La vie courante for Hors Pistes at the Centre Pompidou; she is currently developing a new feature.

 

SHORTS FROM SYRIA

SCREENINGS + SCREENTALK WITH CHARLOTTE BANK

SUN 9 JULY | 2PM | £10.80-£13.50

 

Leaving the metaphorical language of their predecessors behind, Syrian filmmakers in the

2000s began to push for direct language. Art historian and Syrian film specialist Charlotte Bank

presents a series of short films that have pushed and tested the boundaries of what can be said in

an authoritarian regime. Reem Ali’s ‘Foam’ (2008) demonstrates how young filmmakers began striving for a greater outspokenness in their works. Since the beginning of the Syrian uprising in 2011 the aesthetic of YouTube videos has been increasingly employed, along with a wider use of found footage.

 

Ammar Al-Beik’s ‘La Dolce Siria’ (2015) is a stunning example of this new filmic approach.

 

THE UK PREMIERE OF

OBSCURE

+ Q&A WITH DIRECTOR SOUDADE KAADAN

SUN 9 JULY | 4.30PM | £10.80-£13.50

 SYRIA, 2017 (75 MINS)

 

6-year-old Ahmad doesn’t want to remember that he is Syrian. He recently lost his older brother to the war,

and now lives with his family in a Lebanese refugee camp. Traumatised, overwhelmed and disengaged,

he prefers to be silent. Kaadan’s patient observation accompanies Ahmad as he recovers a sense of

childhood despite his grief. Against the knowledge of ongoing violence, the thoughtful and heartbreaking

film poses a question about a possible future. In Kaadan’s words, “it explores the impossibility to verbally express what is happening in Syria now.” Soudade Kaadan is an award winning Syrian director currently based in Lebanon. Educated in both theater criticism and filmmaking, she has directed and produced documentary films for Al Jazeera, UNDP and UNICEF. She is currently working on her first feature fiction film.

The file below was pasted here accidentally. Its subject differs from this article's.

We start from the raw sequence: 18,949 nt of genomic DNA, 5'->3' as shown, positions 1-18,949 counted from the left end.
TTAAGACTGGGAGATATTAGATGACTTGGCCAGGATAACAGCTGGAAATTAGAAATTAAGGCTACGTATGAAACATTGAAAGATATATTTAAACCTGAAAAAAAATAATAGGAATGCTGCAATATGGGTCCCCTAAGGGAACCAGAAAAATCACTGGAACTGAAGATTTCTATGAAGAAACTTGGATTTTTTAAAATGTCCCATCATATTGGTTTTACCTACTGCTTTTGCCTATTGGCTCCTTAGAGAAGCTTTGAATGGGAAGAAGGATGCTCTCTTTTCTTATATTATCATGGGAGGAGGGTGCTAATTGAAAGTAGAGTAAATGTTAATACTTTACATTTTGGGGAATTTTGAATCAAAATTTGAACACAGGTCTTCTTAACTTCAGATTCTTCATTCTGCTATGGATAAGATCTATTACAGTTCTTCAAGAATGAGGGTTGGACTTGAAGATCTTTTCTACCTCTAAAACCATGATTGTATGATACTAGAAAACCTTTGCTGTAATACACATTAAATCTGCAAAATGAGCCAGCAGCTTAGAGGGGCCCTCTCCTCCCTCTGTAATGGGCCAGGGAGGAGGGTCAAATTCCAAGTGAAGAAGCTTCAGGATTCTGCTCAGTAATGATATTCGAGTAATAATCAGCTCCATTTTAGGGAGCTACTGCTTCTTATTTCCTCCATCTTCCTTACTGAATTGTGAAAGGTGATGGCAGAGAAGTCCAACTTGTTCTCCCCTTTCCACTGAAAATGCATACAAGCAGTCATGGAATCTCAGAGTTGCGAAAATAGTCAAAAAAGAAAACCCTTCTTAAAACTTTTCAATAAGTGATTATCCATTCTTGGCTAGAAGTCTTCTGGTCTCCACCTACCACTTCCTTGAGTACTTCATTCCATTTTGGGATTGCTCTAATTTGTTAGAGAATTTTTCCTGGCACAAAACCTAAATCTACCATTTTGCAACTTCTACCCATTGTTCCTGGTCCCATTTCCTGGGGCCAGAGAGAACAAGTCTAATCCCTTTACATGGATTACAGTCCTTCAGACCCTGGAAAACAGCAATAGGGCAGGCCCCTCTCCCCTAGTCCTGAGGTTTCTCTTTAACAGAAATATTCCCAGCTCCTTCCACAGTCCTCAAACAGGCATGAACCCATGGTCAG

THE UK PREVIEW OF

TRAMONTANE

SUN 9 JULY | 6.30PM | £8.40-£10.50

DIR. VATCHE BOULGHOURJIAN,

LEBANON, 2016 (105 MINS)

 

Things begin to unravel unexpectedly when young blind musician Rabih applies for a passport to go

on tour with his choir. Doubt is cast on whether his documents are real, setting into motion a quest for

his true identity. As past and present collide for Rabih, Vatche Boulghourjian subtly reflects on Lebanon’s

fractured past. This poetic and sensitive debut, conveyed through Rabih’s voice and songs, which

make up the film’s mesmerising score, is a reminder of the role culture plays in holding up a mirror to often

harsh realities.  ’Tramontane’ is Lebanese director Vatche Boulghourjian’s first feature, which premiered at

Cannes Film Festival in 2016.

 

Shubbak film programme is presented in partnership with the Arab Fund for Art and Culture – AFAC and the Barbican, with additional support from Al Mawred Al Thaqafy and Molinare.

 

 

Website: www.shubbak.co.uk

Twitter symbol: @shubbakfestival

Facebook symbol:/shubbakfestival

 

For further information contact Anna Arthur or Joanna Hawkins at Anna Arthur PR on Joanna@annaarthurpr.com / 07910 920 207

Notes for Editors:

Shubbak is led by Eckhard Thiemann, artistic director, and Dan Gorman, executive director.

Principal partners for Shubbak 2017 are A. M. Qattan Foundation, Arab Fund for Arts and Culture – AFAC, British Council and supported using public funding by the National Lottery through Arts Council England.

 

Shubbak invited a number of specialist curators and collaborators to develop particular strands in this year’s programme. These include leading music promoter marsm (music), renowned translator Alice  Guthrie (Literature), BAFTA nominated film producer Elhum Shakerifar (film) as well as Nehna Wel Amar Wel Jiran artistic directors Aurélien Zouki and Eric Deniaud and choreographers Sofiane & Selma from  Dream City.

The board of trustees comprises:
Aaron Cezar, Director, The Delfina Foundation
David Freeman, Consultant, Thomas Eggar LLP
Noreen Abu Oun
Robin Start, Owner, The Park Gallery
Lynn Gaspard, Director, Saqi Books
Roxane Zand, Sotheby’s Deputy Chairman for the Middle East

Chair: Maysoon Pachachi

 

Shubbak is a registered charity number 1150374.